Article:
RBS third quarter profits fall 99.8%
The Royal Bank of Scotland pretty much saw all their profits wiped in the third quarter, making a paltry £2 million. That doesn't even buy a decent League One footballer these days. The bank, now state-owned, was hammered by the cost of misconducts of the past, and the price of restructuring.
Get this - this operating profit (before tax) is 99.8% lower than the £1.1bn reported in the same period last year. That's a remarkable drop. The main costs saw RBS coughing up £129m in litigation and conduct costs, and £847m for restructuring.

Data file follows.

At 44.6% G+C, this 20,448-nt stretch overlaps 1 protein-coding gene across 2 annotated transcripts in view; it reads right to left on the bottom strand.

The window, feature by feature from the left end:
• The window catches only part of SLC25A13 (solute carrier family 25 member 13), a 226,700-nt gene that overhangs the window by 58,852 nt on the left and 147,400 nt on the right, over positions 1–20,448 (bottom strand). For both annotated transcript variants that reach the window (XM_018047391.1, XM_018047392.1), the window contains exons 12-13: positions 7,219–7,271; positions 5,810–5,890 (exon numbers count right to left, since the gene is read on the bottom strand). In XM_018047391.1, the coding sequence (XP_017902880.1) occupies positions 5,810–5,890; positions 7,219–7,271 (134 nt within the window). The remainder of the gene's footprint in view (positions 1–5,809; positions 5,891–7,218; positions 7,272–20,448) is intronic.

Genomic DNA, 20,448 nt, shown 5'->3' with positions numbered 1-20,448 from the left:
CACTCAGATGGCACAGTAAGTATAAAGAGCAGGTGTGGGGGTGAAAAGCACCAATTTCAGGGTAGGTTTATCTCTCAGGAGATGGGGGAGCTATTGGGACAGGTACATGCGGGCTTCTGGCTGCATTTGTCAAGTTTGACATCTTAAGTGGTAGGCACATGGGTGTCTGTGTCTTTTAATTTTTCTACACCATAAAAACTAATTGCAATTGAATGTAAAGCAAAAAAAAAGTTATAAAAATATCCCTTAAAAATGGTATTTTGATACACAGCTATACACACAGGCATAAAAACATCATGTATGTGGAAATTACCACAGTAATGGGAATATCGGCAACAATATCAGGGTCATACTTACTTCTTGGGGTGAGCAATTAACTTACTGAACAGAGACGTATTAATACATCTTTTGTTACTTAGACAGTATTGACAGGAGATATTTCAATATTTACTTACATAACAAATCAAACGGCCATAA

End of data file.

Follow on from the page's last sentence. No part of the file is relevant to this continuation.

Chief executive Ross McEwan said: "These results show that we are making really good progress against the targets we have set ourselves and we are becoming a much stronger bank."
Of course, RBS are creating a new (old) bank called Williams & Glyn, with 314 branches in the North West of England, which will be - in part - backed by the Church of England. They vow to uphold “the highest ethical standards”, which hopefully means they won't be making another mess like they have recently.
RBS is still 73% owned by the taxpayer, after being bailed out during the financial crisis, and have had to concede that past misconduct problems still aren't resolved, as costs continue to rise and become "substantially greater" than they initially thought.